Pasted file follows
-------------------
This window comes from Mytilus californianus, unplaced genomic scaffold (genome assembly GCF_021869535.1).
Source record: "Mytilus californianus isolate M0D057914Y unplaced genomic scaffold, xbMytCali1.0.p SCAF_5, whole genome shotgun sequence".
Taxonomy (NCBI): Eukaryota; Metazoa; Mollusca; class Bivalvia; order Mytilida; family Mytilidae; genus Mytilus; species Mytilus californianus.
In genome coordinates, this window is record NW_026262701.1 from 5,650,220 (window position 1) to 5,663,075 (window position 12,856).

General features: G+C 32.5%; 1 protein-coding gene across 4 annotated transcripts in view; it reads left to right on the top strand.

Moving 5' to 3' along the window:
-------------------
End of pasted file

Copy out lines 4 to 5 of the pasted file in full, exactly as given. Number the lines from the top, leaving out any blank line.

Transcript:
In genome coordinates, this window is record NW_026262701.1 from 5,650,220 (window position 1) to 5,663,075 (window position 12,856).

General features: G+C 32.5%; 1 protein-coding gene across 4 annotated transcripts in view; it reads left to right on the top strand.